mountain where the 100 ft feet tall (excluding the 31 ft pedestal) sculpture of Jesus Christ - Christ the Redeemer stands in a welcoming gesture with open arms.  For its international fame and popularity, there are many local jokes about the gesture. My favorite is the one that claims there is another Christ statue in Brazil whose hand points towards to the Christ the Redeemer.  That Christ is quoted to be asking Christ the Redeemer do something about the chaos and misery in Rio.  Christ the Redeemer, in response, opened his arms in resignation and said “what can I do?”, thus the gesture.  Nevertheless with a territory comparable in size to the United States and a 200 million population, Brazilians did manage to have the statue win the title as one of the New Seven Wonders of the World.   The 20 minutes tram ride to the top of Corcovado is very pleasant and relaxing.  Along the way, one travels thru the Tijuca forest and can see from time to time the ridiculously large Jaca fruits, the largest tree-borne fruit of the world.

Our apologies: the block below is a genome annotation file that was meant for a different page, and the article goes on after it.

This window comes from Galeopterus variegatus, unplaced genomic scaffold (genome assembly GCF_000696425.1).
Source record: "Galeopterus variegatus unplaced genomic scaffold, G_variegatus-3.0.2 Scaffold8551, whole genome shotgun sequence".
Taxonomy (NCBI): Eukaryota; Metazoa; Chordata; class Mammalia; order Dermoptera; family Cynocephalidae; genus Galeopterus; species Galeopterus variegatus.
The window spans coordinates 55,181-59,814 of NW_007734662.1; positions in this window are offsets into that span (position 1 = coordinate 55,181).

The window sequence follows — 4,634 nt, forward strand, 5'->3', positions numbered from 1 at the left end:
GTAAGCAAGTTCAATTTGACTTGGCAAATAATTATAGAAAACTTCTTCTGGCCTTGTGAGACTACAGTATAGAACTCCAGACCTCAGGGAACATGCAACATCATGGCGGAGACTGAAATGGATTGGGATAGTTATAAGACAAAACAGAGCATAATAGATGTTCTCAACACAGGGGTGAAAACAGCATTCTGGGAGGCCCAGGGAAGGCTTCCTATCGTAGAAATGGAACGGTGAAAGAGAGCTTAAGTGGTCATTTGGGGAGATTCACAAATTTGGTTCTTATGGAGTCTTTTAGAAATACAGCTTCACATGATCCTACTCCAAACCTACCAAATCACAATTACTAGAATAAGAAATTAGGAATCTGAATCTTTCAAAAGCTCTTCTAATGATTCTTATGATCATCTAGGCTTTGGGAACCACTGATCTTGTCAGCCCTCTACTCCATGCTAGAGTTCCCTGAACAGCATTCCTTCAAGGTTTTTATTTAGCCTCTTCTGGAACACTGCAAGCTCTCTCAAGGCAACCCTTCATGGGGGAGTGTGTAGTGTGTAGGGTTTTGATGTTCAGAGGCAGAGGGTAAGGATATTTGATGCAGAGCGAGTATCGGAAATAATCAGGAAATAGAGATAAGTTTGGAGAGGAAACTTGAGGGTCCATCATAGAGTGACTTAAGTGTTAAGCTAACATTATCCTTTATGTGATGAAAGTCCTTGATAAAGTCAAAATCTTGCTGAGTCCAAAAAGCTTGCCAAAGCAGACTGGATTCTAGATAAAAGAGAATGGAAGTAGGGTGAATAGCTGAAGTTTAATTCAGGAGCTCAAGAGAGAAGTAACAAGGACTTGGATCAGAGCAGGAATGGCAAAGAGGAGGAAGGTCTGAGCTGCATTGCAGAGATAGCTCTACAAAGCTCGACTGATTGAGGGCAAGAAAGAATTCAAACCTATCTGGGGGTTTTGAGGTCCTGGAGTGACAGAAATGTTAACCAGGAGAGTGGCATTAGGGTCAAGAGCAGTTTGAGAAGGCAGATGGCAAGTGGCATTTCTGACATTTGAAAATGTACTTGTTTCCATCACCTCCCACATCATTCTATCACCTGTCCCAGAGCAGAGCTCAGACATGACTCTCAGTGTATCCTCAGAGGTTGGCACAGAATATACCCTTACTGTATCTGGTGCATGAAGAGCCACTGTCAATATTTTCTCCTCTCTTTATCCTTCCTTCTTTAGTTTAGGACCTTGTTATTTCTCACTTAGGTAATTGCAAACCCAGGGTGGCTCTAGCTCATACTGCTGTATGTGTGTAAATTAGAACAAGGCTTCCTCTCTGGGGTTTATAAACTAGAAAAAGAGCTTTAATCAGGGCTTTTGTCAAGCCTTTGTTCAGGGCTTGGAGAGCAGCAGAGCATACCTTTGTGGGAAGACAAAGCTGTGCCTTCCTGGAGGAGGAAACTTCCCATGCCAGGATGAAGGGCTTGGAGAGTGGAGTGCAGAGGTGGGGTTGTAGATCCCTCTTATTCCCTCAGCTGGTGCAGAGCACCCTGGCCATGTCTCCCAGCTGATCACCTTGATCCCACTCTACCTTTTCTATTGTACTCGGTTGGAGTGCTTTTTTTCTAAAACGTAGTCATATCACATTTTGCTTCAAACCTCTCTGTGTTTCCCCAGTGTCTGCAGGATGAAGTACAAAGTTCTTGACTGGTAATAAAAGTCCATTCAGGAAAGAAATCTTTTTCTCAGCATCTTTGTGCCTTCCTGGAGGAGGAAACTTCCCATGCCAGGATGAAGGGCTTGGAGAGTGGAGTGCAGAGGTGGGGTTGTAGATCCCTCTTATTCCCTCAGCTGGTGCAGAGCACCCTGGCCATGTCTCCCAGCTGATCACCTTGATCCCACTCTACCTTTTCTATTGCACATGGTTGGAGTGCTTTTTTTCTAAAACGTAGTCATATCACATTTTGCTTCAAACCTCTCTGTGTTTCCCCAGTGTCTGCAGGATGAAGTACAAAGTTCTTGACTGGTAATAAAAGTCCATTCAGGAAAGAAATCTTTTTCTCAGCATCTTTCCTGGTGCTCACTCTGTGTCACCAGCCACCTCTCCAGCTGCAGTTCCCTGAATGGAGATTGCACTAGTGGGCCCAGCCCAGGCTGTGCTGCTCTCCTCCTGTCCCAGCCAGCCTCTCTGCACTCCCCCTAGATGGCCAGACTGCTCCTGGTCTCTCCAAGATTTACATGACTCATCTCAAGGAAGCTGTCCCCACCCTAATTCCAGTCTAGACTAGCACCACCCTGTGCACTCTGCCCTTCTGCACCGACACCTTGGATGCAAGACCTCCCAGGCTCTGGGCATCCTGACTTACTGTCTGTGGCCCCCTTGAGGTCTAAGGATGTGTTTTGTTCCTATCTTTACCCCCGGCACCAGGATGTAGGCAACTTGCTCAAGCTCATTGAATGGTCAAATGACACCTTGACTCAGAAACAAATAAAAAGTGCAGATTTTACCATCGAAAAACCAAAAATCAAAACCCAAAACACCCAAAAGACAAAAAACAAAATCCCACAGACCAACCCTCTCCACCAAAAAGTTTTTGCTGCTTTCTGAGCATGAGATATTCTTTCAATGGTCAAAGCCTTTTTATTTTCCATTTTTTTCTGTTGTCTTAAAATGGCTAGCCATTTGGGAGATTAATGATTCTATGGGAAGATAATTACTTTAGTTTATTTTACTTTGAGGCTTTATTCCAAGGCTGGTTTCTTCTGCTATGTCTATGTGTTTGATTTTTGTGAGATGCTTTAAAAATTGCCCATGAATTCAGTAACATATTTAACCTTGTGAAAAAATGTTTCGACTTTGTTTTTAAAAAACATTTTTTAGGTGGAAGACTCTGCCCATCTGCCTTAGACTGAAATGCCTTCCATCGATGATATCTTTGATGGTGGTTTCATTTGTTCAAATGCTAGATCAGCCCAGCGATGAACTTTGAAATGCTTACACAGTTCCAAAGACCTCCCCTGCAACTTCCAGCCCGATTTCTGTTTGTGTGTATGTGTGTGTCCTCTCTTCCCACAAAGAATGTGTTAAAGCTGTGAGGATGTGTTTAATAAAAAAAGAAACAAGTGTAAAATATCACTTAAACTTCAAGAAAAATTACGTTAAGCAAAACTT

The other popular scenic attraction of Rio is the Sugarloaf Mountain, so named for its appearance.   At almost 1300 ft high off the peninsula in Guanabara Bay, it takes two cable car rides to reach the peak from the shore with a transfer at the lower Urca mountain.  The view up there is breathtaking as well.

Sugarloaf Mountain, seen from Morro de Urca
In contrast to Buenos Aires, Rio’s demography is a lot more diverse.  Historically, compared to other countries in the Americas, Brazil was the largest “importer” of African slaves with a total well over 3 millions (compared to an estimated 645,000 to United States).  With no land and no jobs when slavery was finally abolished in late 19th century, these freed slaves gathered and settled in bairros africanos that evolved to the slums interspersed on the hills now known as favela.    Despite repeated government attempts to eradicate them, favela (now officially renamed “community” by Brazilian government) has been growing in cities like Rio with mostly black and multi-racial residents).